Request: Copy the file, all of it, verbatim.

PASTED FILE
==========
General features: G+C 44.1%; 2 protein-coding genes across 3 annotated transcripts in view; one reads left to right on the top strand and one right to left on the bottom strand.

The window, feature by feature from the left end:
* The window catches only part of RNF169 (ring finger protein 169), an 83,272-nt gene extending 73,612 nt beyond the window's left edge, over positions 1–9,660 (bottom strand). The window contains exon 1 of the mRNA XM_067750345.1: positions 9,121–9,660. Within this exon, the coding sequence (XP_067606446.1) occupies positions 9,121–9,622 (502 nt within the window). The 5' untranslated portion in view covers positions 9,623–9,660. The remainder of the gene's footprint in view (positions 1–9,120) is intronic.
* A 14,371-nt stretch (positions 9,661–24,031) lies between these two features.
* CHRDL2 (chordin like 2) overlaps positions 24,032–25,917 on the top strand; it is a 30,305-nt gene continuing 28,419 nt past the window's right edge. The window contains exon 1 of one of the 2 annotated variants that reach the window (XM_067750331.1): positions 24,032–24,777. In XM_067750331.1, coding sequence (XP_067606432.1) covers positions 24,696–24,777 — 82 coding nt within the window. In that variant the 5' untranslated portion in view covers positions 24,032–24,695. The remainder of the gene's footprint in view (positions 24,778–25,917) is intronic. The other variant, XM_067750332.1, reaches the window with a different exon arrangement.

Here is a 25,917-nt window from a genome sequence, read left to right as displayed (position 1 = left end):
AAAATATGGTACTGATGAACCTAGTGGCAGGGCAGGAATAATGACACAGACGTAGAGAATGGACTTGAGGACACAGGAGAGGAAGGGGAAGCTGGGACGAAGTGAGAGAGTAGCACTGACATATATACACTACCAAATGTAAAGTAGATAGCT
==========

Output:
General features: G+C 44.1%; 2 protein-coding genes across 3 annotated transcripts in view; one reads left to right on the top strand and one right to left on the bottom strand.

The window, feature by feature from the left end:
* The window catches only part of RNF169 (ring finger protein 169), an 83,272-nt gene extending 73,612 nt beyond the window's left edge, over positions 1–9,660 (bottom strand). The window contains exon 1 of the mRNA XM_067750345.1: positions 9,121–9,660. Within this exon, the coding sequence (XP_067606446.1) occupies positions 9,121–9,622 (502 nt within the window). The 5' untranslated portion in view covers positions 9,623–9,660. The remainder of the gene's footprint in view (positions 1–9,120) is intronic.
* A 14,371-nt stretch (positions 9,661–24,031) lies between these two features.
* CHRDL2 (chordin like 2) overlaps positions 24,032–25,917 on the top strand; it is a 30,305-nt gene continuing 28,419 nt past the window's right edge. The window contains exon 1 of one of the 2 annotated variants that reach the window (XM_067750331.1): positions 24,032–24,777. In XM_067750331.1, coding sequence (XP_067606432.1) covers positions 24,696–24,777 — 82 coding nt within the window. In that variant the 5' untranslated portion in view covers positions 24,032–24,695. The remainder of the gene's footprint in view (positions 24,778–25,917) is intronic. The other variant, XM_067750332.1, reaches the window with a different exon arrangement.

Here is a 25,917-nt window from a genome sequence, read left to right as displayed (position 1 = left end):
AAAATATGGTACTGATGAACCTAGTGGCAGGGCAGGAATAATGACACAGACGTAGAGAATGGACTTGAGGACACAGGAGAGGAAGGGGAAGCTGGGACGAAGTGAGAGAGTAGCACTGACATATATACACTACCAAATGTAAAGTAGATAGCT